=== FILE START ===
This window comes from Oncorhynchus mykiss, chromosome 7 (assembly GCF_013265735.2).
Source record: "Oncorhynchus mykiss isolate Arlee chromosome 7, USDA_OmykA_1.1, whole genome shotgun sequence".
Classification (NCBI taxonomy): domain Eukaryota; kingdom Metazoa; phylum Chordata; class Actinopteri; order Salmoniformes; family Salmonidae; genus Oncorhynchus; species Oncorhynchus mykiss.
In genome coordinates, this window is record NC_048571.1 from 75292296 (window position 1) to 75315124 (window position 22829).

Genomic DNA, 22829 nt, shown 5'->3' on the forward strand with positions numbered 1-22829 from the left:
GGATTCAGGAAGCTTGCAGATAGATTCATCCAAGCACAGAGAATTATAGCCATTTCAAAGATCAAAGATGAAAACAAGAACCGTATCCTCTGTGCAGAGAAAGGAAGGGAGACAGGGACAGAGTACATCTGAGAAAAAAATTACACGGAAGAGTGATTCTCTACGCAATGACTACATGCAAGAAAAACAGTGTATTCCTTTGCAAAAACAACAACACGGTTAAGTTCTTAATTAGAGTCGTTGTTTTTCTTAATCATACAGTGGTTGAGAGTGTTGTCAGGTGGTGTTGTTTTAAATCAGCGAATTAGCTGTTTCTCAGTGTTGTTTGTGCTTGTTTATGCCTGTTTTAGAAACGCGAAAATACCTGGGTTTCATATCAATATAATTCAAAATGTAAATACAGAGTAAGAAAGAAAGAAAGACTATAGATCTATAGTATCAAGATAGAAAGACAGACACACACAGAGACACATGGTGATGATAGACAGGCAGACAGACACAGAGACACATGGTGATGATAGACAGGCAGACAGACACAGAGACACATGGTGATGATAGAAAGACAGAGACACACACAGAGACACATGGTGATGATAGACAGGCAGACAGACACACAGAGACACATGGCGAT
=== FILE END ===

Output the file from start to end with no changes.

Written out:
This window comes from Oncorhynchus mykiss, chromosome 7 (assembly GCF_013265735.2).
Source record: "Oncorhynchus mykiss isolate Arlee chromosome 7, USDA_OmykA_1.1, whole genome shotgun sequence".
Classification (NCBI taxonomy): domain Eukaryota; kingdom Metazoa; phylum Chordata; class Actinopteri; order Salmoniformes; family Salmonidae; genus Oncorhynchus; species Oncorhynchus mykiss.
In genome coordinates, this window is record NC_048571.1 from 75292296 (window position 1) to 75315124 (window position 22829).

Genomic DNA, 22829 nt, shown 5'->3' on the forward strand with positions numbered 1-22829 from the left:
GGATTCAGGAAGCTTGCAGATAGATTCATCCAAGCACAGAGAATTATAGCCATTTCAAAGATCAAAGATGAAAACAAGAACCGTATCCTCTGTGCAGAGAAAGGAAGGGAGACAGGGACAGAGTACATCTGAGAAAAAAATTACACGGAAGAGTGATTCTCTACGCAATGACTACATGCAAGAAAAACAGTGTATTCCTTTGCAAAAACAACAACACGGTTAAGTTCTTAATTAGAGTCGTTGTTTTTCTTAATCATACAGTGGTTGAGAGTGTTGTCAGGTGGTGTTGTTTTAAATCAGCGAATTAGCTGTTTCTCAGTGTTGTTTGTGCTTGTTTATGCCTGTTTTAGAAACGCGAAAATACCTGGGTTTCATATCAATATAATTCAAAATGTAAATACAGAGTAAGAAAGAAAGAAAGACTATAGATCTATAGTATCAAGATAGAAAGACAGACACACACAGAGACACATGGTGATGATAGACAGGCAGACAGACACAGAGACACATGGTGATGATAGACAGGCAGACAGACACAGAGACACATGGTGATGATAGAAAGACAGAGACACACACAGAGACACATGGTGATGATAGACAGGCAGACAGACACACAGAGACACATGGCGAT